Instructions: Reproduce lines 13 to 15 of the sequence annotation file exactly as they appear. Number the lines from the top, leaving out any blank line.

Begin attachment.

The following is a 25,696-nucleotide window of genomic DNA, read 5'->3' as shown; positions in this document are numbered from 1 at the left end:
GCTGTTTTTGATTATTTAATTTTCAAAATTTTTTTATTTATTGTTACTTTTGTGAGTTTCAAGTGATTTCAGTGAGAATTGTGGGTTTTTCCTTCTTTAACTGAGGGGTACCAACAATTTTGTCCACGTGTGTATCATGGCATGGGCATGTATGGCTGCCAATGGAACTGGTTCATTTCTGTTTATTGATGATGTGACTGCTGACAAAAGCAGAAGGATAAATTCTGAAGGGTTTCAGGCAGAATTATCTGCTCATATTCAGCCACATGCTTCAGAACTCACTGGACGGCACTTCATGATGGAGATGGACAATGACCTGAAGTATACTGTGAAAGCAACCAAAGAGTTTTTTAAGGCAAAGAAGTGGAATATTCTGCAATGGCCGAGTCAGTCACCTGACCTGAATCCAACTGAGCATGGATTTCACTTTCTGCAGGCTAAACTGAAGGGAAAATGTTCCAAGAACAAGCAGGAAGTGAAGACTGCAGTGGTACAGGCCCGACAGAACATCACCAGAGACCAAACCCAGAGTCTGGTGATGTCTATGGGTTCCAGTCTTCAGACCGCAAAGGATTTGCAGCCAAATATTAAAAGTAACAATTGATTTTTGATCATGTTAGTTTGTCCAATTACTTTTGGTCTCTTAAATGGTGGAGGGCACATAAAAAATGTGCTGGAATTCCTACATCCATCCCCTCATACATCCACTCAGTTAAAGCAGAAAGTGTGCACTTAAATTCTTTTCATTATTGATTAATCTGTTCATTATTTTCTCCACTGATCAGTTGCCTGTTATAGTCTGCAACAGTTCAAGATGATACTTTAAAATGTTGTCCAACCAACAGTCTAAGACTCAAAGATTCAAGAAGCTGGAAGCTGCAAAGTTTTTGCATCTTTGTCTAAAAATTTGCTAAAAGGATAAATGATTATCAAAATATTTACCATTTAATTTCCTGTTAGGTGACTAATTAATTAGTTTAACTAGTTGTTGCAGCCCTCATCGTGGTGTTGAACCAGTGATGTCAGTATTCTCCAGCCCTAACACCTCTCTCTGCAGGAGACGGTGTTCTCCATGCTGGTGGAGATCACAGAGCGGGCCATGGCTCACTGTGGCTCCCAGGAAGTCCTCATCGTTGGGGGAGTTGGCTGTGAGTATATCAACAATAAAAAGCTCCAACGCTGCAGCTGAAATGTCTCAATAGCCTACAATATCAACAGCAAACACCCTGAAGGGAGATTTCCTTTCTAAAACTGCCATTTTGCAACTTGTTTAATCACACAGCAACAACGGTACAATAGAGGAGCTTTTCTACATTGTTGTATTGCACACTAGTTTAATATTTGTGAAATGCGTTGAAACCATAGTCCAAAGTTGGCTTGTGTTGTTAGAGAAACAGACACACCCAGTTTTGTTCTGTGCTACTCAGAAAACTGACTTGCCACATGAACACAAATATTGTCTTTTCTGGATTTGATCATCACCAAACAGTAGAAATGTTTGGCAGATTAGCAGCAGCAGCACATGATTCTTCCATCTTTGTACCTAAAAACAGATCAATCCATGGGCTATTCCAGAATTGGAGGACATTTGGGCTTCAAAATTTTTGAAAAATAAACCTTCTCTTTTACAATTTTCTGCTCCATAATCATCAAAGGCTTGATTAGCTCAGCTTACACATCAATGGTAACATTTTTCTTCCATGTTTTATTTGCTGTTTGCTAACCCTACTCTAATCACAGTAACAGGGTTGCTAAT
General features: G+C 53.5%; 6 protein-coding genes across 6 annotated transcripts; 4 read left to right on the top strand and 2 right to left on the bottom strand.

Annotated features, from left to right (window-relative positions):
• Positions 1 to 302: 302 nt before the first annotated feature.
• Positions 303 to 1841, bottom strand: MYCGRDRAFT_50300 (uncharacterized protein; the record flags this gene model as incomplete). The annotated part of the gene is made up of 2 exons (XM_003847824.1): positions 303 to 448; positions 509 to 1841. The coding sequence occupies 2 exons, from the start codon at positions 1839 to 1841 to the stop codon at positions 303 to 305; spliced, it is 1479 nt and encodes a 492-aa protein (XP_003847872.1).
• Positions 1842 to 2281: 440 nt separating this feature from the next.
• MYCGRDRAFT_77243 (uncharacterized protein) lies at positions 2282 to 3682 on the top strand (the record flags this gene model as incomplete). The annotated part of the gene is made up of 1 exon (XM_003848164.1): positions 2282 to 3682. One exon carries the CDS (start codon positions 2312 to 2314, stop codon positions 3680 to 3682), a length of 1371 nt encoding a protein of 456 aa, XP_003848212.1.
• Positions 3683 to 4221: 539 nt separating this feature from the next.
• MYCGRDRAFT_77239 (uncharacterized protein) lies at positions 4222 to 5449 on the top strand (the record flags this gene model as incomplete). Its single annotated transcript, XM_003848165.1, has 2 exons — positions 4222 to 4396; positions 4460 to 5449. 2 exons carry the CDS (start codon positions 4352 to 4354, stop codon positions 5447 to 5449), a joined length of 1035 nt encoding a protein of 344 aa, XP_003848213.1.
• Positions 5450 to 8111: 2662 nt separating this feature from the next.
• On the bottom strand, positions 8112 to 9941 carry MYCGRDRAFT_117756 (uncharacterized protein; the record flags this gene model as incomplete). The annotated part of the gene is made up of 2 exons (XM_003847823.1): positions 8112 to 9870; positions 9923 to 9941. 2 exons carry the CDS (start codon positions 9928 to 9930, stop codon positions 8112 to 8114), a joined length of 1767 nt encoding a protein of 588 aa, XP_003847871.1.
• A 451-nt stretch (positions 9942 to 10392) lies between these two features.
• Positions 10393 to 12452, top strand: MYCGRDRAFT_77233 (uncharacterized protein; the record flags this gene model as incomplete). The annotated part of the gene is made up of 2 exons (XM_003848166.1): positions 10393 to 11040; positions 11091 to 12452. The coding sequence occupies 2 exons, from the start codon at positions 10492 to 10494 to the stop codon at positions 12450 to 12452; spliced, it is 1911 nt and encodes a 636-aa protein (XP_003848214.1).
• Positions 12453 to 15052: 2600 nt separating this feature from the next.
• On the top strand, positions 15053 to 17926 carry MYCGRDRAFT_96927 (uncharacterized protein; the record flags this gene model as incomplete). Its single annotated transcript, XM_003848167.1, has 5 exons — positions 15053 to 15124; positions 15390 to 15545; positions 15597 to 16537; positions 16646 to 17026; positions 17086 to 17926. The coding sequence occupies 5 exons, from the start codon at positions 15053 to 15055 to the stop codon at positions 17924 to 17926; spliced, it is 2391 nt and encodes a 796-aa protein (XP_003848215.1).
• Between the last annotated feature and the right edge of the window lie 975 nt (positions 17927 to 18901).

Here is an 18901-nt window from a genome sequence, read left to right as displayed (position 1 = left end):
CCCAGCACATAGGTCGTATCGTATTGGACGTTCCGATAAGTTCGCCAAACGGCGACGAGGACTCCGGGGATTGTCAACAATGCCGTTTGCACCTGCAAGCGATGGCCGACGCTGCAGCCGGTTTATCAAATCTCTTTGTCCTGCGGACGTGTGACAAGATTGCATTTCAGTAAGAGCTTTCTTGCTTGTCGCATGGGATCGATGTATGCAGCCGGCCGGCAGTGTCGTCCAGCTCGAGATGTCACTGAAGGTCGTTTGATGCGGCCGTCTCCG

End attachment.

• A 451-nt stretch (positions 9942 to 10392) lies between these two features.
• Positions 10393 to 12452, top strand: MYCGRDRAFT_77233 (uncharacterized protein; the record flags this gene model as incomplete). The annotated part of the gene is made up of 2 exons (XM_003848166.1): positions 10393 to 11040; positions 11091 to 12452. The coding sequence occupies 2 exons, from the start codon at positions 10492 to 10494 to the stop codon at positions 12450 to 12452; spliced, it is 1911 nt and encodes a 636-aa protein (XP_003848214.1).
• Positions 12453 to 15052: 2600 nt separating this feature from the next.